What does net zero mean?
Net zero refers to balancing the total emissions produced with the total emissions sequestered or offset, so that overall zero emissions are released.
It will be hard to bring emissions completely to zero so a small amount of ‘negative emissions’ – drawing carbon dioxide from the air, e.g. by planting more trees – will be needed to balance those emissions that remain. Hence the aim is ‘net zero’ emissions.
Why adopt a net zero target?
The current national emissions target for the UK was set out in the Climate Change Act (2008). This was the world’s first legally binding climate change target and put the UK at the forefront of climate policy. The current emission target is an:
80% emission reduction against 1990 levels by 2050.
The Committee on Climate Change created five carbon budgets to ensure that we stay on track in meeting this overall target. The first carbon budget was met and the UK outperformed on the second budget, which was a 31% emission reduction by 2017. The UK is also set to outperform on the third carbon budget. However, the UK is not on track to meet the fourth (51% by 2025) and fifth (57% by 2030) carbon budgets. This suggests that much stronger targets are required.
Current Plans are not sufficient:
As they stand, the plans as outlined in the Government’s Clean Growth Strategy are not sufficient to achieve the fourth and fifth carbon budgets (2023-2032). However, the strategy does state that the UK will need to legislate for a net zero emissions target at some point in the future.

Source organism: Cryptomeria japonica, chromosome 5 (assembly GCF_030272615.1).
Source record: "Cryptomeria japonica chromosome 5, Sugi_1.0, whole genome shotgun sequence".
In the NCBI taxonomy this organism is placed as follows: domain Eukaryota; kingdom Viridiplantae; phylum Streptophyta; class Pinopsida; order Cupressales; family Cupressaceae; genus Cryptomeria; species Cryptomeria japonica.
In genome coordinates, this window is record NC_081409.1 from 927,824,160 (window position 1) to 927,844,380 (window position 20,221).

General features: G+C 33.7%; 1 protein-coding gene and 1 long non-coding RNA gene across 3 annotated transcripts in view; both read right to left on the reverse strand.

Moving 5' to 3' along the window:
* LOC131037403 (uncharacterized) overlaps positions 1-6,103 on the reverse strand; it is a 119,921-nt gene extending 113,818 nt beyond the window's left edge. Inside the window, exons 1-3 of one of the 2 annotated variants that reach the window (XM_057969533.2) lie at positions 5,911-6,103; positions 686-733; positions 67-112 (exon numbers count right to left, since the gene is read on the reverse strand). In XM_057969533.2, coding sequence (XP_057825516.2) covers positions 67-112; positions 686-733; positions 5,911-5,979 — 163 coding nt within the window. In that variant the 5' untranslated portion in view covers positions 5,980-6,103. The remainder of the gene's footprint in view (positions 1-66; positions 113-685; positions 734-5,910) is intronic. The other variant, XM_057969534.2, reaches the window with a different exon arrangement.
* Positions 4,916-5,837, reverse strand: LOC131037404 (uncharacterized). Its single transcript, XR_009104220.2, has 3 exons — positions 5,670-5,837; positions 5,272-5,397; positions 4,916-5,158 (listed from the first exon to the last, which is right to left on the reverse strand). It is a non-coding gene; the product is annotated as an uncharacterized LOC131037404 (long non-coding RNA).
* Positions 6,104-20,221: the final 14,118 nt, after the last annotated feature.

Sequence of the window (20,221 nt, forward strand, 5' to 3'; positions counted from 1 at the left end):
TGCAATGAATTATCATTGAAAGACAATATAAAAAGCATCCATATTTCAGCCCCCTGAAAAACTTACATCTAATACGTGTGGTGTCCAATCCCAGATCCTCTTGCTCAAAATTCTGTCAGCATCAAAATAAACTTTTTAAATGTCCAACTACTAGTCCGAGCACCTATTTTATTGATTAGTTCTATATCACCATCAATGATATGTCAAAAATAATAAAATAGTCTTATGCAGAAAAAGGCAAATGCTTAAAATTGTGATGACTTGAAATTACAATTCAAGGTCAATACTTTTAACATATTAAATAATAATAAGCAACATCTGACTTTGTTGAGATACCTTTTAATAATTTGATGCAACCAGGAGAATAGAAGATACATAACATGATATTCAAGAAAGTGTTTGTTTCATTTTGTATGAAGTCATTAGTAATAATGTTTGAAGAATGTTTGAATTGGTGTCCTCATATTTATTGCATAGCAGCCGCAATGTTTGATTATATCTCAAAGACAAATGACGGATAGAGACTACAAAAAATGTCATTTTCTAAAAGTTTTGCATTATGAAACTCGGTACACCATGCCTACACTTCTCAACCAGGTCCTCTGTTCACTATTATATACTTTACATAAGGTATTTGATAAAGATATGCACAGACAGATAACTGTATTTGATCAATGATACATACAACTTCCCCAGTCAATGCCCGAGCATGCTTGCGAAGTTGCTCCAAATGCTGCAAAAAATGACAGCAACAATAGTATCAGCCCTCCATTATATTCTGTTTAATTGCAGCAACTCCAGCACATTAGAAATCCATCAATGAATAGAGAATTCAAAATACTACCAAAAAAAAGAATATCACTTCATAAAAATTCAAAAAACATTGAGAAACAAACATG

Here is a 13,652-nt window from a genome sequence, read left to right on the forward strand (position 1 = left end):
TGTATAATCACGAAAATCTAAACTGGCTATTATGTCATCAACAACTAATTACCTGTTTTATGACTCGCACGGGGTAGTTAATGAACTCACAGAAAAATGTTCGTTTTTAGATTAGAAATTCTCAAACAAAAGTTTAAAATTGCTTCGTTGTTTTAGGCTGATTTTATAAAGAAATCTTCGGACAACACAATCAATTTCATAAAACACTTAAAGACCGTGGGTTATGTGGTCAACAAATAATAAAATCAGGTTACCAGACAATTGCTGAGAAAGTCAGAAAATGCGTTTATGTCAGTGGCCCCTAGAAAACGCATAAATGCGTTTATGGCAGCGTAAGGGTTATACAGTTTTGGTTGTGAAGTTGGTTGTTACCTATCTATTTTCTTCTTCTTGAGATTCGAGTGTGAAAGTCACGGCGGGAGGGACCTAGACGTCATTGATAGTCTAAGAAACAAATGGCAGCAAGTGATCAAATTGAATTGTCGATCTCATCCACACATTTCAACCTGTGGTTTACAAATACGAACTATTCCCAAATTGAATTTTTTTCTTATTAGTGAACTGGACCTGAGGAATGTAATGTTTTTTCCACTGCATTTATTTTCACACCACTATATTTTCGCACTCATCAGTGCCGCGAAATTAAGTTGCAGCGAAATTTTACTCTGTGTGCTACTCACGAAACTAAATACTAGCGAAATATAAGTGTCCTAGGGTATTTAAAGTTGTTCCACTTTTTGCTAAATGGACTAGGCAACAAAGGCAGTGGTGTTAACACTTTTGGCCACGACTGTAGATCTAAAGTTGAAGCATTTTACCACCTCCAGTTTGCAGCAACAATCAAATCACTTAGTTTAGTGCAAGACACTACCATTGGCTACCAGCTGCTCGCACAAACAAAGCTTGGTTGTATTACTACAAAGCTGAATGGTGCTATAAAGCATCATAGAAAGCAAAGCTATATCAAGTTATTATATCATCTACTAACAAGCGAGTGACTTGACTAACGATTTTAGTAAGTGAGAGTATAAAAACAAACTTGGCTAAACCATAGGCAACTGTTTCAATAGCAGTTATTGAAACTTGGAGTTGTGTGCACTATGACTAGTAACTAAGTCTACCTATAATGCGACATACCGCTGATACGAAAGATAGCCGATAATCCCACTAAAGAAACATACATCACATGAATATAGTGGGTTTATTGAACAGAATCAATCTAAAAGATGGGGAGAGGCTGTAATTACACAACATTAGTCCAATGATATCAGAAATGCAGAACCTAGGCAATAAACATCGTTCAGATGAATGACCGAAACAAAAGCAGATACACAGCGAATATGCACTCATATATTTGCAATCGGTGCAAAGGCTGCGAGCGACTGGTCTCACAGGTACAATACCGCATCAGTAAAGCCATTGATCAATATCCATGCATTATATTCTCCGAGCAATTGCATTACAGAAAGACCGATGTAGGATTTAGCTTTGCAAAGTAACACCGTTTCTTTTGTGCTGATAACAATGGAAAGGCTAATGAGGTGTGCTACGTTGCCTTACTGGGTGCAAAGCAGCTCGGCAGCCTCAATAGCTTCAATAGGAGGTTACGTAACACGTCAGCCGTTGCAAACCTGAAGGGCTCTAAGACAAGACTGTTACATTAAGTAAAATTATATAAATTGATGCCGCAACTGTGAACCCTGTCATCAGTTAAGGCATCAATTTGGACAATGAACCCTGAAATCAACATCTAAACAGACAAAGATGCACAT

Maintain status as world leader in climate change advancements:
In order to maintain its role as a leader in climate policy, the UK must step up. Europe is moving ahead with their zero carbon target. In June 2018, the European Commission was tasked with delivering a new strategy by April 2019 that sets out how the EU could ensure net zero emissions by 2050.
Other nations, such as Norway and Sweden have already set net-zero targets in line with the Paris Accord. France, Germany, Finland, Iceland, Netherland, Norway, Portugal and Sweden are among the countries that signed up to the “Carbon Neutrality Coalition” at the ‘Macron summit’ on climate change in December. You can read the declaration of the Coalition here.
The public support is there:
A report from Bright Blue found:
63% of UK adults believe that the UK should be a global leader in tackling climate change.
The vision of a net zero economy is strongly supported by the UK public, including by both younger and Conservative voters.
Date of Publication: 21.08.2018